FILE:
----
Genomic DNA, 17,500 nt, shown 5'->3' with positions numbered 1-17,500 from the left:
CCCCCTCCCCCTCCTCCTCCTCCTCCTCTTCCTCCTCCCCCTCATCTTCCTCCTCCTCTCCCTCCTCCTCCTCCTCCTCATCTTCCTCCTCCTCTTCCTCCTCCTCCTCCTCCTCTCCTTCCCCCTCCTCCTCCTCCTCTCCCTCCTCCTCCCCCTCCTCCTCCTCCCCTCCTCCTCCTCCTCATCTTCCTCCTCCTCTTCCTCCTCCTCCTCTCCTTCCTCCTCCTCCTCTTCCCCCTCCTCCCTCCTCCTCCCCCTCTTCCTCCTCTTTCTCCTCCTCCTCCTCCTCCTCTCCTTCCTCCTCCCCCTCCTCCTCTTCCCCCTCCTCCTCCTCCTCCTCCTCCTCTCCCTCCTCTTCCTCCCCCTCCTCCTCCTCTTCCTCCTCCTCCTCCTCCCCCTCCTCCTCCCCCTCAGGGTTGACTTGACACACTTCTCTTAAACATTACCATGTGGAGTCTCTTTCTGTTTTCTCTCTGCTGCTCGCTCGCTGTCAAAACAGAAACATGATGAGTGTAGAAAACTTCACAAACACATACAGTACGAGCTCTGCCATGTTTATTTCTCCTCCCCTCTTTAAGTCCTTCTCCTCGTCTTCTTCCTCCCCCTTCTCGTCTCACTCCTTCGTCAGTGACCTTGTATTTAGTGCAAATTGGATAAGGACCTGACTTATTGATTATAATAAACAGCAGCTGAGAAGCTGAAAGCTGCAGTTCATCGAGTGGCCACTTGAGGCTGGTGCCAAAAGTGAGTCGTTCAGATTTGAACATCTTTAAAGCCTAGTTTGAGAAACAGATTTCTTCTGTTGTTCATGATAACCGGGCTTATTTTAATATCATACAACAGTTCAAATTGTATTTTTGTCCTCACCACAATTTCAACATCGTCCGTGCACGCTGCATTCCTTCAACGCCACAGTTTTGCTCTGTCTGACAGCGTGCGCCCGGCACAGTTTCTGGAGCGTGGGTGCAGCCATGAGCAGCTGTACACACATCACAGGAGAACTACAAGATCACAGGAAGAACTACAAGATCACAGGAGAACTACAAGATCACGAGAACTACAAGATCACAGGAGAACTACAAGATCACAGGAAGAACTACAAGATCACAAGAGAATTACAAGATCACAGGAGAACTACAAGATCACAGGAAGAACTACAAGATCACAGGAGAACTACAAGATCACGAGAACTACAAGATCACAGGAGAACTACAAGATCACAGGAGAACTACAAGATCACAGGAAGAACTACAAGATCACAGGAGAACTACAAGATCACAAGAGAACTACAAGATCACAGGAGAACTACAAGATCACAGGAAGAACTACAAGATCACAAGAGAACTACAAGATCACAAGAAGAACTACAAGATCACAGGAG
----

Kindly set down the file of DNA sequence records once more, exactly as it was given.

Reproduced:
Genomic DNA, 17,500 nt, shown 5'->3' with positions numbered 1-17,500 from the left:
CCCCCTCCCCCTCCTCCTCCTCCTCCTCTTCCTCCTCCCCCTCATCTTCCTCCTCCTCTCCCTCCTCCTCCTCCTCCTCATCTTCCTCCTCCTCTTCCTCCTCCTCCTCCTCCTCTCCTTCCCCCTCCTCCTCCTCCTCTCCCTCCTCCTCCCCCTCCTCCTCCTCCCCTCCTCCTCCTCCTCATCTTCCTCCTCCTCTTCCTCCTCCTCCTCTCCTTCCTCCTCCTCCTCTTCCCCCTCCTCCCTCCTCCTCCCCCTCTTCCTCCTCTTTCTCCTCCTCCTCCTCCTCCTCTCCTTCCTCCTCCCCCTCCTCCTCTTCCCCCTCCTCCTCCTCCTCCTCCTCCTCTCCCTCCTCTTCCTCCCCCTCCTCCTCCTCTTCCTCCTCCTCCTCCTCCCCCTCCTCCTCCCCCTCAGGGTTGACTTGACACACTTCTCTTAAACATTACCATGTGGAGTCTCTTTCTGTTTTCTCTCTGCTGCTCGCTCGCTGTCAAAACAGAAACATGATGAGTGTAGAAAACTTCACAAACACATACAGTACGAGCTCTGCCATGTTTATTTCTCCTCCCCTCTTTAAGTCCTTCTCCTCGTCTTCTTCCTCCCCCTTCTCGTCTCACTCCTTCGTCAGTGACCTTGTATTTAGTGCAAATTGGATAAGGACCTGACTTATTGATTATAATAAACAGCAGCTGAGAAGCTGAAAGCTGCAGTTCATCGAGTGGCCACTTGAGGCTGGTGCCAAAAGTGAGTCGTTCAGATTTGAACATCTTTAAAGCCTAGTTTGAGAAACAGATTTCTTCTGTTGTTCATGATAACCGGGCTTATTTTAATATCATACAACAGTTCAAATTGTATTTTTGTCCTCACCACAATTTCAACATCGTCCGTGCACGCTGCATTCCTTCAACGCCACAGTTTTGCTCTGTCTGACAGCGTGCGCCCGGCACAGTTTCTGGAGCGTGGGTGCAGCCATGAGCAGCTGTACACACATCACAGGAGAACTACAAGATCACAGGAAGAACTACAAGATCACAGGAGAACTACAAGATCACGAGAACTACAAGATCACAGGAGAACTACAAGATCACAGGAAGAACTACAAGATCACAAGAGAATTACAAGATCACAGGAGAACTACAAGATCACAGGAAGAACTACAAGATCACAGGAGAACTACAAGATCACGAGAACTACAAGATCACAGGAGAACTACAAGATCACAGGAGAACTACAAGATCACAGGAAGAACTACAAGATCACAGGAGAACTACAAGATCACAAGAGAACTACAAGATCACAGGAGAACTACAAGATCACAGGAAGAACTACAAGATCACAAGAGAACTACAAGATCACAAGAAGAACTACAAGATCACAGGAG